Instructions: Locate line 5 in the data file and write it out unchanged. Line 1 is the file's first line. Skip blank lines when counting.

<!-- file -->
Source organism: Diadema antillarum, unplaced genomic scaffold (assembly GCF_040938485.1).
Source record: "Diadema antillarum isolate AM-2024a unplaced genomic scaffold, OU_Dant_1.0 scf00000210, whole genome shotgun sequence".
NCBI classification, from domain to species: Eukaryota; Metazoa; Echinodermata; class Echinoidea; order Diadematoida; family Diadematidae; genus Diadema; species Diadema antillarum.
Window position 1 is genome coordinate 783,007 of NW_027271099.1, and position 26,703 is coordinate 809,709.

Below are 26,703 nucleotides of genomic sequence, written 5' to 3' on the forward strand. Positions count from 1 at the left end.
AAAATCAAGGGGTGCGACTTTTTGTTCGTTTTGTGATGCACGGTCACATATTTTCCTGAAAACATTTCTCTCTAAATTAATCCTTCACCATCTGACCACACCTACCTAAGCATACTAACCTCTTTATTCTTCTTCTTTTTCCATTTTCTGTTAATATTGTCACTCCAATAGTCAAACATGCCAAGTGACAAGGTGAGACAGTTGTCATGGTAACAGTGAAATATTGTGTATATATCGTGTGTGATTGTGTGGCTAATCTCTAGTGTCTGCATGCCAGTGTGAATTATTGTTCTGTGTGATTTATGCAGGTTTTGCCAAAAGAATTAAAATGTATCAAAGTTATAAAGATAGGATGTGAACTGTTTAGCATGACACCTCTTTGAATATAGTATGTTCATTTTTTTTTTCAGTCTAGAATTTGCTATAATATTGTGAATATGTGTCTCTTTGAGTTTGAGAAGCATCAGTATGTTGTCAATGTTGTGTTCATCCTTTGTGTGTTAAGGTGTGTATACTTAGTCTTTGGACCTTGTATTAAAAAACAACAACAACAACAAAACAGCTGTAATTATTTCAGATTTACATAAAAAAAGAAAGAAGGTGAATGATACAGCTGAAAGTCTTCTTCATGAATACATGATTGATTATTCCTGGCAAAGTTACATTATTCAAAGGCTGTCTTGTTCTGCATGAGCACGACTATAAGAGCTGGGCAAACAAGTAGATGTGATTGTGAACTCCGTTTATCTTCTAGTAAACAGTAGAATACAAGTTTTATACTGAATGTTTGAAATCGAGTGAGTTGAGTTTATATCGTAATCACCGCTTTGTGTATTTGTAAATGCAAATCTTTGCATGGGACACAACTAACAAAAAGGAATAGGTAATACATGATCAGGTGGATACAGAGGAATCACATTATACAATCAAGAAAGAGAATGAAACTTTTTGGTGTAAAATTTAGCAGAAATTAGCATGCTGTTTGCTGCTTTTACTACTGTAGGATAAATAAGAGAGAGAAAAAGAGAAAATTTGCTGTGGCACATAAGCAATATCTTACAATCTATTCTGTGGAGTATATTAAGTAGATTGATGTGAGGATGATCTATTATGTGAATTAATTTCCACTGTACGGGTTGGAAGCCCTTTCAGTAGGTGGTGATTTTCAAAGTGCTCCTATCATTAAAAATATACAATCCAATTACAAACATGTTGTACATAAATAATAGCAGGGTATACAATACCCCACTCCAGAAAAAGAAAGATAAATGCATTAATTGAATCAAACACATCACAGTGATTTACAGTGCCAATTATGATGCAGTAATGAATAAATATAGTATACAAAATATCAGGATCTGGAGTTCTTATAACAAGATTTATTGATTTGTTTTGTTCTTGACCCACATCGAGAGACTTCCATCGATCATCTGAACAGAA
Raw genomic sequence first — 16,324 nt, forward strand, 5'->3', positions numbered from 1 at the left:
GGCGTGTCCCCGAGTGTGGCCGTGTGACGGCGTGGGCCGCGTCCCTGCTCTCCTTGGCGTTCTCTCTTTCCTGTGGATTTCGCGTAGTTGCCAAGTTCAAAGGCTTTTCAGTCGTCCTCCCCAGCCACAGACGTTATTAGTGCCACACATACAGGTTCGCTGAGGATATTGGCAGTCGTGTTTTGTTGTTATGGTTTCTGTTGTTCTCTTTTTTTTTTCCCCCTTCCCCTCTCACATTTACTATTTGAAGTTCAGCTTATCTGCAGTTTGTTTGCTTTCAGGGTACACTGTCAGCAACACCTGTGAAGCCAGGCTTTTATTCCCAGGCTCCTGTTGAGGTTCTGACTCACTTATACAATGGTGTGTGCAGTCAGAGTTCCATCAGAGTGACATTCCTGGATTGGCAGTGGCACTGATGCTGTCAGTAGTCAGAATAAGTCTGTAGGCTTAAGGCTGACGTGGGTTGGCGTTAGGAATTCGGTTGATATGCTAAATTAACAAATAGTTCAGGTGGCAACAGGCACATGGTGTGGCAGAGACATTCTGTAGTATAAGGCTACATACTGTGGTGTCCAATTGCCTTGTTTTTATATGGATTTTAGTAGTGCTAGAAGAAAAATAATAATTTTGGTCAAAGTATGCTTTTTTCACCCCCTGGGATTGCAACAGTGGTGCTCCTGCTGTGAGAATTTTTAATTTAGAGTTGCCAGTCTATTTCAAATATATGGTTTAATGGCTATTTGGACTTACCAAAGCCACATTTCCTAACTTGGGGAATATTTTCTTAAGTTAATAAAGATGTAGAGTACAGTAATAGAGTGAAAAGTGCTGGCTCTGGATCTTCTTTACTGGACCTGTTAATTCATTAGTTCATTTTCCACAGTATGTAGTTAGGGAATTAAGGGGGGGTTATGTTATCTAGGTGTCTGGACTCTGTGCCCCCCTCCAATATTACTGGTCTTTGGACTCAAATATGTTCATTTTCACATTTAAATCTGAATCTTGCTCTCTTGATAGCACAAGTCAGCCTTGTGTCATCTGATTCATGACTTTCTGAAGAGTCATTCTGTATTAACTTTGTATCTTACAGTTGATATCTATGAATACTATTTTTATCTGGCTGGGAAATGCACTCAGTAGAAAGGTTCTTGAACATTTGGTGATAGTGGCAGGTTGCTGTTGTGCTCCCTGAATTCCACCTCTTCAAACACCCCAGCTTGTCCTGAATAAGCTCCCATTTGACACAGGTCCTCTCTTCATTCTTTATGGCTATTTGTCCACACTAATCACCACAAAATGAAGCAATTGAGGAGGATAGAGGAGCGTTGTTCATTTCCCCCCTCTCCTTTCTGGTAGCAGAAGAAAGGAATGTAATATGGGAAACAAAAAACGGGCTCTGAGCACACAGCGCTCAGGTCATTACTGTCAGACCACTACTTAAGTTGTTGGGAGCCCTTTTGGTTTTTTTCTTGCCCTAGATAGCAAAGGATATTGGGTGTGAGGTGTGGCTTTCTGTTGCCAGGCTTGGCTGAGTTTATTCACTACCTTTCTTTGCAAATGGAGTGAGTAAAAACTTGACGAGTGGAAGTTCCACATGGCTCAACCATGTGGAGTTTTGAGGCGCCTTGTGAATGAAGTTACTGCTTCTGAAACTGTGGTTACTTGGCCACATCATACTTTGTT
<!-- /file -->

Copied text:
Below are 26,703 nucleotides of genomic sequence, written 5' to 3' on the forward strand. Positions count from 1 at the left end.